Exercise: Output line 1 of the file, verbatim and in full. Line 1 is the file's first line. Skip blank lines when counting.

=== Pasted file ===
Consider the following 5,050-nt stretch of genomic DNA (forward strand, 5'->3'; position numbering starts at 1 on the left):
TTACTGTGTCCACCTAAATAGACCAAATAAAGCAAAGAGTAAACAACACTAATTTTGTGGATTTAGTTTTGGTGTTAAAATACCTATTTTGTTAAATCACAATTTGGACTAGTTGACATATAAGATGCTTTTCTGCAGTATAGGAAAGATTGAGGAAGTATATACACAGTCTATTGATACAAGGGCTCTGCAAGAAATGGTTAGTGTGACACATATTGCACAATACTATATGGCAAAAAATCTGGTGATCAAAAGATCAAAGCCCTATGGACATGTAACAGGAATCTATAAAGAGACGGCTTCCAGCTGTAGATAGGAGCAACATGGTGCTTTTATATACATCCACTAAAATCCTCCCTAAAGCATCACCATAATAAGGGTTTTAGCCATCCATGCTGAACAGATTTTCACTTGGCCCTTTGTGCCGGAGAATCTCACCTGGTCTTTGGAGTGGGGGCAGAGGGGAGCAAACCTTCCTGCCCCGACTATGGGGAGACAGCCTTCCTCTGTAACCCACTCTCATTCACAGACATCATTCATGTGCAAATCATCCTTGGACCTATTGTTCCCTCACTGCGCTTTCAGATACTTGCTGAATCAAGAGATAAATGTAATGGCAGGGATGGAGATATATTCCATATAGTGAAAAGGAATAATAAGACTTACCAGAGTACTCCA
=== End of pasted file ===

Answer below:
Consider the following 5,050-nt stretch of genomic DNA (forward strand, 5'->3'; position numbering starts at 1 on the left):